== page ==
Reasons Behind the Property Investment Upswing
Australian property investment scenario is on an upswing, driving investment punters upbeat. According to the latest survey by Comm Bank, the country’s Real Estate picture looks green, reports an article on the website news.com.au. This has been largely possible through the fortunate merging of several positive factors.
The article elaborates on the matter, factoring first home buyers and experienced home buyers of different states according to the indices. New South Wales has the highest number of potential property investors at 54%. Queensland fringes the bottom and still sports a healthy number at 38%. Victoria is settled comfortably between the two. There are many who are hoarding houses for residential purposes while quite a few are buying houses to delve into investments.
A sizeable number is even scheming far, looking to turn their existent residences into future property investment ideas. They are willing to undergo a few renovations, thereby escalating the monetary value of their homes and fetch profits in the future.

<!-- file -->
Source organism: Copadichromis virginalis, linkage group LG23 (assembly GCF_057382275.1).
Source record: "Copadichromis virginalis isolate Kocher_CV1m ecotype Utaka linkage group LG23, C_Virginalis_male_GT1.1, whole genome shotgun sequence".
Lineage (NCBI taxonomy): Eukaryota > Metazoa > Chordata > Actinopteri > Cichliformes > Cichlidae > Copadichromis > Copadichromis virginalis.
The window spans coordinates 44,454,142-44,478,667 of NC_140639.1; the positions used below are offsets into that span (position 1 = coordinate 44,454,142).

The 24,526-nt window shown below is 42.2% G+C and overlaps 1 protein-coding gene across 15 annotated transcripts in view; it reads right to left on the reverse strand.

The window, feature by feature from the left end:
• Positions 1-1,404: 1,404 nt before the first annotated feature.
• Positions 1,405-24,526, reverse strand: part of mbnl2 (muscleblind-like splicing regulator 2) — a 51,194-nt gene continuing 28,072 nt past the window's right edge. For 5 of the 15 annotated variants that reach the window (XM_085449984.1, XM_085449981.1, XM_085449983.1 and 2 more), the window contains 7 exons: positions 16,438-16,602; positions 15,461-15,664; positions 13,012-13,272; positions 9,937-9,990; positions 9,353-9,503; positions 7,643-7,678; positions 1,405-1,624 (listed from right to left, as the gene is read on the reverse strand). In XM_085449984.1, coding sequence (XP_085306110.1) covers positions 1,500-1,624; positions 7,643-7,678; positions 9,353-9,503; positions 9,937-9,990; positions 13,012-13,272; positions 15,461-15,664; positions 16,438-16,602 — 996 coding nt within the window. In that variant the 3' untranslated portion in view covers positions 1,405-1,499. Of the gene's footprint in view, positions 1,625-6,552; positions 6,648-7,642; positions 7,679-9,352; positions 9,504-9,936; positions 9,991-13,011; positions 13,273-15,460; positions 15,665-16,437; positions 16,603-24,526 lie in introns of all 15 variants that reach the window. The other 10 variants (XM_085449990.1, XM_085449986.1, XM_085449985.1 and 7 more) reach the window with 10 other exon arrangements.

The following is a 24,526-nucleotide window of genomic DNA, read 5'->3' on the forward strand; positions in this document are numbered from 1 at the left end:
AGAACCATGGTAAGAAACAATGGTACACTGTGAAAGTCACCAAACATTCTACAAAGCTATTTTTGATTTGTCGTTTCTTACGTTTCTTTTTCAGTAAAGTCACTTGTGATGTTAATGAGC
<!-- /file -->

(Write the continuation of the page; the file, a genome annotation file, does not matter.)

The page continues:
Three potent factors
Three factors are largely responsible for this sudden upswing. The RBA’s decision to keep interest rates low on home loans is a big influence, something which held Australian Real Estate in good stead even during the Global Financial Crisis. Resultantly, an admirable number of properties have been purchased in recent time owing to affordable home loan repayment plans.
Paving a safe future
People are also discerning a stable retirement plan in property investment, wherein their future will be settled. Then there is the case of investment opportunity as well. Housing prices, after all, are not going down in Australia any time soon.
Some people are even putting their existent houses on rent while they tot up themselves in rented apartments. There is of course the odd negative fellow who has made his mind about downsizing his property.
You can read the original article here.
Government’s move to strengthen Real Estate and Construction sector with the help of reduced cash rates has worked pretty well. Low interest rates have also brought few really lucrative mortgage deals for buyers. This said, the uncertainty hovering around the fixed rate scene is giving first impression of an imminent cash rate hike (though RBA has not changed it this month). As when cash rates go up and apply pressure on the fixed and variable rate loans, borrowers will be forced to smell the leather.
It will be interesting to watch how capital gains, rental yields, and property ‘gearing’ shape up when cash rate reverses.
Do you think an ultra-active construction sector will result in an over-supply?